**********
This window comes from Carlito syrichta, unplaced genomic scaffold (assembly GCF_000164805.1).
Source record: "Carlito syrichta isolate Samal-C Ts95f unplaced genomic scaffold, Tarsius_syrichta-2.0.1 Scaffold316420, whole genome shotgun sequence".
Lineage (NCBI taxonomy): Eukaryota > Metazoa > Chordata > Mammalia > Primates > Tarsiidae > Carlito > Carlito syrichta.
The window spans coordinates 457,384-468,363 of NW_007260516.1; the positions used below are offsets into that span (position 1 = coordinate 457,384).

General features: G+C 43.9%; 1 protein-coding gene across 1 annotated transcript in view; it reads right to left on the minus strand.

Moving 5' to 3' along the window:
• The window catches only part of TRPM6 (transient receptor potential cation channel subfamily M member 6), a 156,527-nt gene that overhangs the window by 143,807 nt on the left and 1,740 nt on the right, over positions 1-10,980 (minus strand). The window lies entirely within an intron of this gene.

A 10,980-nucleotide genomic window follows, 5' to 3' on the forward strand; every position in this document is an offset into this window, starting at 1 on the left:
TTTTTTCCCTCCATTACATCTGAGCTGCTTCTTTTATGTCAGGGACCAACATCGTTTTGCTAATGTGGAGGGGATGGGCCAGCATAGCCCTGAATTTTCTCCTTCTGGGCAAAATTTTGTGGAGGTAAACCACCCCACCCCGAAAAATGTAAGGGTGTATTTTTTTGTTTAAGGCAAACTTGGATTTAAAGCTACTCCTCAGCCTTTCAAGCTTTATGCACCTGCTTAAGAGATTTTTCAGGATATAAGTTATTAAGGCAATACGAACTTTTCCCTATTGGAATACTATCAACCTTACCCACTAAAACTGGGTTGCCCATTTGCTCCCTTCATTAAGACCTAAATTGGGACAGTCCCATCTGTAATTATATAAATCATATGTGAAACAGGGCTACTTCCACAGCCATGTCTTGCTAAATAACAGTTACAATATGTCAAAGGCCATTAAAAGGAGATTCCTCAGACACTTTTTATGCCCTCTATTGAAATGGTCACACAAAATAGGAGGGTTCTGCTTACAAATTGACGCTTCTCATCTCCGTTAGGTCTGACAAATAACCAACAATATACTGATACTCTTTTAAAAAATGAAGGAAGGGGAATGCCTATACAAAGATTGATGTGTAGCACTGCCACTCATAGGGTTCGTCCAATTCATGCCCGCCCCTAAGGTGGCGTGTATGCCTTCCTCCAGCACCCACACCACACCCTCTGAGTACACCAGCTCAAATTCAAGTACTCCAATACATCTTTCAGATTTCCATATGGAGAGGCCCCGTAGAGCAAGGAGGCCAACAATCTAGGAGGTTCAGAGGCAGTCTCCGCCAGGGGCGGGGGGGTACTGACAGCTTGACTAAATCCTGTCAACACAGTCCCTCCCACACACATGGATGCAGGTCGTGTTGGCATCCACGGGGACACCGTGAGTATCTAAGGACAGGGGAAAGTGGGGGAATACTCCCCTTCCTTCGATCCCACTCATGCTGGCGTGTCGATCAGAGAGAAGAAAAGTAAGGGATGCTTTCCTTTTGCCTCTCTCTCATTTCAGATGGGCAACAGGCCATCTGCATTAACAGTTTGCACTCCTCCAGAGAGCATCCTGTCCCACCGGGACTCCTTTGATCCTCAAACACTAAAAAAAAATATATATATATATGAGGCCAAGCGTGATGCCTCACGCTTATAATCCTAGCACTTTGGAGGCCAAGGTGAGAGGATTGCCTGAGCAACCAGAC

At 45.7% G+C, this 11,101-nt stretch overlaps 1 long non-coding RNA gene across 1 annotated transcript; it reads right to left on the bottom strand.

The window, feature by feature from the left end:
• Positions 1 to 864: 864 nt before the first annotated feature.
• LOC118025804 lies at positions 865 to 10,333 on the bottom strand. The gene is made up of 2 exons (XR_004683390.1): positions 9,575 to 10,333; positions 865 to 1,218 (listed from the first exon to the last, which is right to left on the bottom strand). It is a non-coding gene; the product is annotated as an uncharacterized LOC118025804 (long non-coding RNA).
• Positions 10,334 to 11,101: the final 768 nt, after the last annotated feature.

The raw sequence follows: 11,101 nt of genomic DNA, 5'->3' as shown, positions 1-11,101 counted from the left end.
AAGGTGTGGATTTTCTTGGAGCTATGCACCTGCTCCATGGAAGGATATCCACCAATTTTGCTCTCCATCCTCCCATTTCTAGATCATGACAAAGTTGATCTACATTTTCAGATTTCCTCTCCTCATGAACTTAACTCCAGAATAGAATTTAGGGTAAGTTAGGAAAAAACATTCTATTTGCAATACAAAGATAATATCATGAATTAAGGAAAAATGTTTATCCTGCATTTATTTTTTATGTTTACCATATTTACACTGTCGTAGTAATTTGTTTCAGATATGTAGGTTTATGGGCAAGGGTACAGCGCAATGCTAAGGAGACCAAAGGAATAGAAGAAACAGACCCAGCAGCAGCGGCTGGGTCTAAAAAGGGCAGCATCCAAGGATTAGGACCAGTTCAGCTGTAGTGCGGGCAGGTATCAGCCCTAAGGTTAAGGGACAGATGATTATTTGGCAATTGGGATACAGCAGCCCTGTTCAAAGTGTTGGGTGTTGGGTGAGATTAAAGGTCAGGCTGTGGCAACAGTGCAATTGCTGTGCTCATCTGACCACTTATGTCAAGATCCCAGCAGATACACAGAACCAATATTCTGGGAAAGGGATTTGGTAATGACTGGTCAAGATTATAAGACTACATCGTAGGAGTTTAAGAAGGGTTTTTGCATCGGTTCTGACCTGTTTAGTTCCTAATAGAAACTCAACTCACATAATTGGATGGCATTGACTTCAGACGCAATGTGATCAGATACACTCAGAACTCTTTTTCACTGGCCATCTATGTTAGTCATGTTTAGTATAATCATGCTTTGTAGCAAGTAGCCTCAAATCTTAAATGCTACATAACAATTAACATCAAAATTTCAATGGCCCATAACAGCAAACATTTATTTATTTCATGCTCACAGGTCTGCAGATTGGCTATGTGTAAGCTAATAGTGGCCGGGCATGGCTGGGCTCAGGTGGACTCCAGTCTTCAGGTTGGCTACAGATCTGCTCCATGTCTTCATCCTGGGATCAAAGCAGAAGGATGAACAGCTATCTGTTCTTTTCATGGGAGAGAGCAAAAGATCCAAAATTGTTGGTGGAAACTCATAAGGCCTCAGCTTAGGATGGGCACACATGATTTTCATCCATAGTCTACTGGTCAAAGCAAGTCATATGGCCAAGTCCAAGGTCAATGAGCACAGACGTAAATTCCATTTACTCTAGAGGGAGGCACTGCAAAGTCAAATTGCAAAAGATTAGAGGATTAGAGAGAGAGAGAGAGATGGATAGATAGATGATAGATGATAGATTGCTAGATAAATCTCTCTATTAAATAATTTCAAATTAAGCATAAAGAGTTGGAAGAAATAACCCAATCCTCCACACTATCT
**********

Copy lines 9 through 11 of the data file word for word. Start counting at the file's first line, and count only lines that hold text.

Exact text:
TTTTTTCCCTCCATTACATCTGAGCTGCTTCTTTTATGTCAGGGACCAACATCGTTTTGCTAATGTGGAGGGGATGGGCCAGCATAGCCCTGAATTTTCTCCTTCTGGGCAAAATTTTGTGGAGGTAAACCACCCCACCCCGAAAAATGTAAGGGTGTATTTTTTTGTTTAAGGCAAACTTGGATTTAAAGCTACTCCTCAGCCTTTCAAGCTTTATGCACCTGCTTAAGAGATTTTTCAGGATATAAGTTATTAAGGCAATACGAACTTTTCCCTATTGGAATACTATCAACCTTACCCACTAAAACTGGGTTGCCCATTTGCTCCCTTCATTAAGACCTAAATTGGGACAGTCCCATCTGTAATTATATAAATCATATGTGAAACAGGGCTACTTCCACAGCCATGTCTTGCTAAATAACAGTTACAATATGTCAAAGGCCATTAAAAGGAGATTCCTCAGACACTTTTTATGCCCTCTATTGAAATGGTCACACAAAATAGGAGGGTTCTGCTTACAAATTGACGCTTCTCATCTCCGTTAGGTCTGACAAATAACCAACAATATACTGATACTCTTTTAAAAAATGAAGGAAGGGGAATGCCTATACAAAGATTGATGTGTAGCACTGCCACTCATAGGGTTCGTCCAATTCATGCCCGCCCCTAAGGTGGCGTGTATGCCTTCCTCCAGCACCCACACCACACCCTCTGAGTACACCAGCTCAAATTCAAGTACTCCAATACATCTTTCAGATTTCCATATGGAGAGGCCCCGTAGAGCAAGGAGGCCAACAATCTAGGAGGTTCAGAGGCAGTCTCCGCCAGGGGCGGGGGGGTACTGACAGCTTGACTAAATCCTGTCAACACAGTCCCTCCCACACACATGGATGCAGGTCGTGTTGGCATCCACGGGGACACCGTGAGTATCTAAGGACAGGGGAAAGTGGGGGAATACTCCCCTTCCTTCGATCCCACTCATGCTGGCGTGTCGATCAGAGAGAAGAAAAGTAAGGGATGCTTTCCTTTTGCCTCTCTCTCATTTCAGATGGGCAACAGGCCATCTGCATTAACAGTTTGCACTCCTCCAGAGAGCATCCTGTCCCACCGGGACTCCTTTGATCCTCAAACACTAAAAAAAAATATATATATATATGAGGCCAAGCGTGATGCCTCACGCTTATAATCCTAGCACTTTGGAGGCCAAGGTGAGAGGATTGCCTGAGCAACCAGAC

At 45.7% G+C, this 11,101-nt stretch overlaps 1 long non-coding RNA gene across 1 annotated transcript; it reads right to left on the bottom strand.

The window, feature by feature from the left end: